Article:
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catching the bus in muang khua

     The following morning in Oudomxay, I got up early to make sure I didn't miss any busses going to Muang Khua. Arriving in the early afternoon, after a 4 hour bus, I found myself in a guesthouse*(details below) run by a funny little homely man that demanded to be called "Father" and spoke in a broken, caveman-like English. As I sat on the common "balcony" of the place, overlooking the river, I spied the outline of the Greek man that I'd been continuously running into in Laos crossing the bamboo bridge. He had left Luang Prabang a day before me, and took the more weathered route through Nong Khiaw, reporting that it was fantastic. I definitely regretted not having done that instead of going through Oudomxay.
I had bartered the price of a room down to 35000 kip, and Father put me in one on the side of the house, not facing the river. But hey, it was "ensuite." What I didn't realize, though, was that the neighbours (much like the rest of the town's residents, and South-East Asians in general) were avid karaoke-singers, so much so that my bed rattled from their singing. Thankfully there was a power outage that evening, marking the beginning of the rainy season with a night-long monsoon. Unable to sleep regardless, I found the remaining guests in a common room, eating and talking, with Father continuously coming around to offer laolao whiskey and deep-fried cockroaches (that one of the other guests had seen him catching earlier that day). 
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Catching the bus to Vietnam: There was little to no available information online or anywhere about the bus that passes Muang Khua and makes its way to Dien Bien Phu, so I figured I'd be luckier and find out once I actually got to Muang Khua - no dice. Some locals told me it passed by Muang Khua at 7AM, others assured me that it was between 11AM and noon, and a handful were adamant about the bus only coming 3 times a week (and, of course, nobody knew when it would pass next). 

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     In the end, I trusted Father's assurances (which mostly consisted of me asking: so the bus comes at 6?? him replying yes, yes, then my paranoid self going or does it come at 11??? and he would just wave me off with some more convincing yes yesses whatever I asked) and left the guesthouse 45 minutes early, just in case. It had been monsooning all night, and the rain was only just beginning to cease. Tired and wet (but thankfully I'd bought a poncho the other day - although it cost me a whole 4USD!), I bid a cheery Father goodbye and made my way up to the road. Just as I was about to leave the guesthouse's gates, Father called out brightly, "If no bus, come back!" ...great. I sat and waited near the road, eating from a bag of sticky rice (1 000 kip) watching the morning laotian life unravel at 5:30AM. I watched as students separated into the elementary and high schools groups, each walking off in the opposite direction. Women began to set up at the market, selling provisions as well as snacks for the kids on their way: noodle meals in plastic bags, little deserts wrapped in banana leaf... Some sat with coolers full of sticky rice or coffee drinks, which they would scoop out and sell in little plastic bags (and people would drink out of straws, their beverages held in these little plastic bags). I witnessed an early morning monks procession right at my feet (unlike in Luang Prabang, where many travelers would get their big ass Kodaks and Canons all up in my face - and the monks' faces, so disrespectfully - during the daily processions): the monks passed from person the person, who kneeled and put a handful of sticky rice in each monk's pot, careful not to look him in the eye. Some of the monks were old, others so young I would've guessed they were only about 8 years old. After the collection, they stood in a line before us and recited something incomprehensible to me in unison. The people who had given up offerings to the monks had at some point put a little bit of rice on the ground, and they then proceeded to pour some kind of liquid around it, but not touching the little mound.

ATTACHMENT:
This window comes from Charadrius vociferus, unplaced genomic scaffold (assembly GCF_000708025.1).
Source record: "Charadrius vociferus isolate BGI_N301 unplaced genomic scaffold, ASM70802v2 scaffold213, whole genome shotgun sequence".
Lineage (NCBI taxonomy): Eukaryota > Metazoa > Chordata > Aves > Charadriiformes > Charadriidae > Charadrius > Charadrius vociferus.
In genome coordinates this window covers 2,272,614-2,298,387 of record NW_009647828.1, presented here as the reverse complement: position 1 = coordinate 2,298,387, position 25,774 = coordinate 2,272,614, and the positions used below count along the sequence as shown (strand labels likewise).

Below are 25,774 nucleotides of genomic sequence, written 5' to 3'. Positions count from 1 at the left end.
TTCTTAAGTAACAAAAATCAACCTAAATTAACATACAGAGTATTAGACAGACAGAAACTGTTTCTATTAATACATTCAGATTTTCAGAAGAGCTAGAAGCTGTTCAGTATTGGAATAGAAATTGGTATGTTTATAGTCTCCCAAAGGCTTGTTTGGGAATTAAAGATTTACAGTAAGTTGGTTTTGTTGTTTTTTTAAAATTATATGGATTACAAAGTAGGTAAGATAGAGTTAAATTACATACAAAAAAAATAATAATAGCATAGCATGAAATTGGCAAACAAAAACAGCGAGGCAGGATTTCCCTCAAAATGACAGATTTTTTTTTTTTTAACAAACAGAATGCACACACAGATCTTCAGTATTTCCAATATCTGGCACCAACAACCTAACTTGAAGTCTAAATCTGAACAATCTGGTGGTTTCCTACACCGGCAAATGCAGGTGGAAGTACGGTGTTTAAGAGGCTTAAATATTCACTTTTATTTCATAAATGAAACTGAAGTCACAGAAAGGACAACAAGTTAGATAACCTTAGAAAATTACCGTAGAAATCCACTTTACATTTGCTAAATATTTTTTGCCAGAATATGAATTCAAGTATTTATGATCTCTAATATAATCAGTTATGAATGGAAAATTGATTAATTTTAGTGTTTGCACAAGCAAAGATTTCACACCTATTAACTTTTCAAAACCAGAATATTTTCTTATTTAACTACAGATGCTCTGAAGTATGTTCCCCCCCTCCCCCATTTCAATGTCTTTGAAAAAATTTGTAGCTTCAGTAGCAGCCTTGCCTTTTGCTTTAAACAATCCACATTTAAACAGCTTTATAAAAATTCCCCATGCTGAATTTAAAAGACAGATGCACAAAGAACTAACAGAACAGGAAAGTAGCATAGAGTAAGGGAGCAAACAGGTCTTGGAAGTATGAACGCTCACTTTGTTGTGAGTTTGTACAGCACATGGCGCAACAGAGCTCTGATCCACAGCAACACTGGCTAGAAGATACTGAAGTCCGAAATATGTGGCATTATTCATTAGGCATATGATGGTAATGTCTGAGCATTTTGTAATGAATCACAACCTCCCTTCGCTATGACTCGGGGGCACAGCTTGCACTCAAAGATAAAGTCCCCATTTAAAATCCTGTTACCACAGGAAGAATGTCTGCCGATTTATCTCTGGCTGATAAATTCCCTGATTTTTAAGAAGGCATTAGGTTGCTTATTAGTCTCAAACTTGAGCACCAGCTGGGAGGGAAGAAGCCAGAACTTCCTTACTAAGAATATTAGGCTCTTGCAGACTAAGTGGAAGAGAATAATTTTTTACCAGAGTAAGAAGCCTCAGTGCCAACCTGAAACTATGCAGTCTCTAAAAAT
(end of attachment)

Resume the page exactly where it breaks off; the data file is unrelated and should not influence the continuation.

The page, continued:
And so I sat, and I watched, and I definitely did not get on a bus. After an hour and a half, I decided to head back to Manotham, where Father greeted me expectingly and insisted that I "sleep, sleep!" until I had to run off again at 11 in case the bus came then (and if it didn't, I guess I'd have had to repeat until it finally did). Fortunately, it came. At noon, but nonetheless, it came. Read more about my journey from Luang Prabang to Sapa here.
*Where to stay in Muang Khua: I stayed in Manotham Guesthouse, south of the small river and across the bamboo bridge. Advertises rooms for 50 000 kip, overlooking the stream, mosquito nets included. Father , who speaks mediocre English, offers homecooked dinner for 25 000 kip - there's nowhere else to eat except for getting some lunchtime pho at the market or grabbing a bite at another guesthouse. I ate a dinner of stir fried veggies and sticky rice for 15 000 kip at Nam Ou Guesthouse. Although rooms there are at 30 000 kip, it's dark, dirty, and bug-infested. For a little over a dollar more, you're definitely better off sleeping at Manotham.

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